Google Penguin 2.0 – Another failed update?

As you probably know Google has rolled out the new generation of Penguin update (the 2.0 version) last week. It was an update that everyone was waiting for but I don’t think it made such a big impact as some people claimed it would.

Matt Cutts said that this update will be even bigger than the one we’ve experienced last year, but to be honest, I haven’t seen a lot of changes. Spam sites still rank high and quality sites keep getting pushed down lower and lower.

I imagine some people did get a nice boost in rankings that was well deserved but I still see a lot of websites dominating serps that should not be there.

Before this update was rolled out Matt released a video where he talked about what we should expect to happen when they integrate Penguin 2.0 into the algo.

You can check it out below.

According to his video the new update was supposed to target sites that use blackhat link building to rank in Google. Matt also stated that they will dig deeper into backlinks so that it’s even harder for people to game the system.

The way I understand it is that Google will devalue some link building methods like link pyramids, comment spam, tiered link building etc.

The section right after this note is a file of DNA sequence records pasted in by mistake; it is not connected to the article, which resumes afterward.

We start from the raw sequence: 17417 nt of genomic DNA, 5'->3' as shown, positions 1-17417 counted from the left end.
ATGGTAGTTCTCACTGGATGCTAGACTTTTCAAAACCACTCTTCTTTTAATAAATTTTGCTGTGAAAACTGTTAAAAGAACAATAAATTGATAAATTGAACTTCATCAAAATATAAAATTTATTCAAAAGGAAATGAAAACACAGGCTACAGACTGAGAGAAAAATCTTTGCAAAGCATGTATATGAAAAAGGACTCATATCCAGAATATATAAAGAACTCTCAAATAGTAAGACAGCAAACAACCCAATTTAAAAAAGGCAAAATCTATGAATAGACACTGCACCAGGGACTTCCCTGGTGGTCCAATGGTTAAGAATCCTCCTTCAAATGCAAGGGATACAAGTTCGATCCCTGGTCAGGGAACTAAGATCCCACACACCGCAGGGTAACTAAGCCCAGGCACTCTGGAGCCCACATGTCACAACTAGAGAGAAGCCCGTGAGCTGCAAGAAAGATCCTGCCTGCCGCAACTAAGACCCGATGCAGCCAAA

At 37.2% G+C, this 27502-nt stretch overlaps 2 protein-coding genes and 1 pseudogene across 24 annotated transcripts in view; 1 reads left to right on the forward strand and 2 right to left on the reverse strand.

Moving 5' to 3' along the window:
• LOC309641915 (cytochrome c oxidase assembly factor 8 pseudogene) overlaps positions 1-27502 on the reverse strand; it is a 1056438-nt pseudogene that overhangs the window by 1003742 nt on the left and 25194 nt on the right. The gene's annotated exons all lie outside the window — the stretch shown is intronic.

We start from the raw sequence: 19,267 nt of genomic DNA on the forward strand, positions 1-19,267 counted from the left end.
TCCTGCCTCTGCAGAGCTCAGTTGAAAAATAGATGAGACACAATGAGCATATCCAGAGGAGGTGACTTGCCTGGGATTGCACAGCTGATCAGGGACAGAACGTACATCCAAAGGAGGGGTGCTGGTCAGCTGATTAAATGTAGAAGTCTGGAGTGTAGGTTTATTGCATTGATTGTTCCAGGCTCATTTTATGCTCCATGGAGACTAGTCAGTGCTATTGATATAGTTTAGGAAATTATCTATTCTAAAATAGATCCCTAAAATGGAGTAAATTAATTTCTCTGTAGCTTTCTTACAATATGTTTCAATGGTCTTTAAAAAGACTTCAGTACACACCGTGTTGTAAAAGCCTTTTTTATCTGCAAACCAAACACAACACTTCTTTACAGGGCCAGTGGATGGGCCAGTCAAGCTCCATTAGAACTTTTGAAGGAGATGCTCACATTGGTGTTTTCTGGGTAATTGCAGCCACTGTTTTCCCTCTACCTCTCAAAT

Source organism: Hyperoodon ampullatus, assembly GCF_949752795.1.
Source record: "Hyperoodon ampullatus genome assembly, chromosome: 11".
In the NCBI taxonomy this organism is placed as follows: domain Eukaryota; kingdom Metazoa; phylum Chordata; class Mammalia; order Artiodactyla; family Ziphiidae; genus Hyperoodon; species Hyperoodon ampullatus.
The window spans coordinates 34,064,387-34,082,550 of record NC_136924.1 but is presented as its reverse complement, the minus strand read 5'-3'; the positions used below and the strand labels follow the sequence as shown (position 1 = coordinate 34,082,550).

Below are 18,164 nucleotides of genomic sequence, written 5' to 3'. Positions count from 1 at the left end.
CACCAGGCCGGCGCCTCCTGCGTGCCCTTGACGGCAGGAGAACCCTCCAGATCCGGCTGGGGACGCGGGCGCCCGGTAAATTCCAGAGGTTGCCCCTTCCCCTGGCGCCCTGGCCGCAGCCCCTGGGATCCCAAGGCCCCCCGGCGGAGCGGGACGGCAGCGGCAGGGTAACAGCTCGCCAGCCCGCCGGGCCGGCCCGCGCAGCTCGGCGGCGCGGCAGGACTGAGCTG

Google will now also look at the authority of your site and rank your pages based on overall topicality of your content.

I haven’t noticed any changes to my search traffic after the update. It’s pretty much the same since February when I got the unnatural link penalty revoked. I thought it would help my blog get back the trust it once had but I guess it won’t happen any time soon.

Google still filters me out for a lot of my keywords even though some of my pages rank good for related keywords with less traffic volume. It’s almost like they limit the amount of impressions they want to serve for my url.

Anyway, so when the update was announced I started looking around to see how the search engine results are shaping up. To my surprise the sites that are literally obviously using blackhat techniques continue to rank untouched.

For example, let’s take a look at the “make money online” key phrase. It’s quite competitive obviously but there are a few sites on the front page that shouldn’t be there at all.